The Origins of The Term Rosie the Riveter

The term “Rosie the Riveter” was first used in 1942 in a song of the same name written by Redd Evans and John Jacob Loeb. The song was recorded by numerous artists, including the popular big band leader Kay Kyser, and it became a national hit.The song portrays “Rosie” as a tireless assembly line worker, who earned a “Production E” doing her part to help the American war effort.

All the day long, whether rain or shine
She’s a part of the assembly line
She’s making history,
working for victory–
Rosie, brrrrrr, the riveter.

Keeps a sharp lookout for sabotage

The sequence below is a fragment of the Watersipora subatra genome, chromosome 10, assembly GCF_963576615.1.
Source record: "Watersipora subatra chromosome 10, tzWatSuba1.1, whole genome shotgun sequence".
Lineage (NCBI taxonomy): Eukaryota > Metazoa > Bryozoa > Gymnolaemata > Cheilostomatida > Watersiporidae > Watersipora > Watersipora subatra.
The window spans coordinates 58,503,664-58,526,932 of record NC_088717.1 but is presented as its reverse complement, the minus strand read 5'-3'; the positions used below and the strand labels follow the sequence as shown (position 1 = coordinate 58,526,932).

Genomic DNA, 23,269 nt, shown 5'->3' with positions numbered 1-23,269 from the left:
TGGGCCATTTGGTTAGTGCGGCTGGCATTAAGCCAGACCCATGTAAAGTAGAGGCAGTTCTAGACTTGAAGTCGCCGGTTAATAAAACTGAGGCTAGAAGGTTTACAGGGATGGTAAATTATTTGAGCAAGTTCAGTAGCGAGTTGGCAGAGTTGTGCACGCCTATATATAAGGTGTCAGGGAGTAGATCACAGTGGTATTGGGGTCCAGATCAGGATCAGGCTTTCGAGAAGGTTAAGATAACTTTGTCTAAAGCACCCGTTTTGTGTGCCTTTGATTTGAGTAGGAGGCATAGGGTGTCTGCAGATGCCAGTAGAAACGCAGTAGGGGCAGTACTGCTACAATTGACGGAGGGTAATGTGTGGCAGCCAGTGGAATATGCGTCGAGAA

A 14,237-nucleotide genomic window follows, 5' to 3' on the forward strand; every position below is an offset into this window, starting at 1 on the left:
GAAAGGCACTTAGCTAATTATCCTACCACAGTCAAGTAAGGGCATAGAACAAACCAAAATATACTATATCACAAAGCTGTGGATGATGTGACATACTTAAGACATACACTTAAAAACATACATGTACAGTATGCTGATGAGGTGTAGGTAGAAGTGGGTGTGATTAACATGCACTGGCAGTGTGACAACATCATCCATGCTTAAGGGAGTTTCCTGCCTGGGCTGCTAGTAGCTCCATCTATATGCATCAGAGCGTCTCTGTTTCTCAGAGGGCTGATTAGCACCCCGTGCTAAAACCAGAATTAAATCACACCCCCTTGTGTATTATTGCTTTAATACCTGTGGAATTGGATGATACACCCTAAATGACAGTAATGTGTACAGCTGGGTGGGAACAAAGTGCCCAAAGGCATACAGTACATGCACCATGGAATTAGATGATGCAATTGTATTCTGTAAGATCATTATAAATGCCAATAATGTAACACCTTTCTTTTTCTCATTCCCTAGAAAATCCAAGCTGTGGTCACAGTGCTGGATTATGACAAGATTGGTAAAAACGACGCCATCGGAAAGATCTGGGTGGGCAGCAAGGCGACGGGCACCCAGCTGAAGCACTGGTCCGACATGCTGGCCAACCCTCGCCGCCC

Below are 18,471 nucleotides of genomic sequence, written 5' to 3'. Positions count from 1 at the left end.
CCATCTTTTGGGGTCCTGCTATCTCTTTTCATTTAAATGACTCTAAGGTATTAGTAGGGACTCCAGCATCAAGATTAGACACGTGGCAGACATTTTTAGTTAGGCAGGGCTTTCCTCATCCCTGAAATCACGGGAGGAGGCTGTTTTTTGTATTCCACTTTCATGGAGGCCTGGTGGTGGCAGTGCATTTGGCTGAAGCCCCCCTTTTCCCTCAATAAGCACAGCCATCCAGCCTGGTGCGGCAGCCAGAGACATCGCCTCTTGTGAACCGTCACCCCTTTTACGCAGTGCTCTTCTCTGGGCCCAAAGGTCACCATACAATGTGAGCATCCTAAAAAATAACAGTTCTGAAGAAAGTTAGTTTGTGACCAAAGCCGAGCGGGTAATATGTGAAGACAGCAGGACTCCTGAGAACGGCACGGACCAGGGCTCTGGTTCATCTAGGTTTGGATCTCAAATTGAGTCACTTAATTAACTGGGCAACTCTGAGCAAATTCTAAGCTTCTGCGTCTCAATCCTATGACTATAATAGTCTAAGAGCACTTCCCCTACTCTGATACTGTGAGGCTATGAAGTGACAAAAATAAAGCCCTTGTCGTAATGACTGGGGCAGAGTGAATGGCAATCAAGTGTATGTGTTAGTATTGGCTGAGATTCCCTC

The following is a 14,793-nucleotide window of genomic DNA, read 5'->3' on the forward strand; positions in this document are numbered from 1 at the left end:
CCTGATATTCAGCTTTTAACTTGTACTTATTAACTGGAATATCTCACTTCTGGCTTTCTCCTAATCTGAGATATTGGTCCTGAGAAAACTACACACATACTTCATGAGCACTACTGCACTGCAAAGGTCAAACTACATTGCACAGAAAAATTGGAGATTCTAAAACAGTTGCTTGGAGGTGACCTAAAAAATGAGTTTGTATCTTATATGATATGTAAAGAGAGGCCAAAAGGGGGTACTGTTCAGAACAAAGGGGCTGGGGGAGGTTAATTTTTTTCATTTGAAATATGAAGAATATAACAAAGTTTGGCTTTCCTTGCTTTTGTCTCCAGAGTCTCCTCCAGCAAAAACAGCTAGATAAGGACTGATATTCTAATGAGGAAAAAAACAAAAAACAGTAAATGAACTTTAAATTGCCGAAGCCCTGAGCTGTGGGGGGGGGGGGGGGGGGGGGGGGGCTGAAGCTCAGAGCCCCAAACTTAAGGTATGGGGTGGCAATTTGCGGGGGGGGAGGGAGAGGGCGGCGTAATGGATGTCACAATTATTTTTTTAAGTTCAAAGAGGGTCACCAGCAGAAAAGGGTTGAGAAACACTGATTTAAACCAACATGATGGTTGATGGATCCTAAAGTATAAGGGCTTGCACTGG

Sitting up there on the fuselage.
That little frail can do
more than a male can do–
Rosie, brrrrrr, the riveter.

Rosie’s got a boyfriend, Charlie.
Charlie, he’s a Marine.
Rosie is protecting Charlie,
workin’ overtime on the riveting machine.

When they gave her a production “E,”
she was as proud as a girl could be!
There’s something true about–
red, white, and blue about–
Rosie, brrrr, the riveter.

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Sheet music cover for the song Rosie the Riveter, words and music by Redd Evans and John Jacob Loeb.

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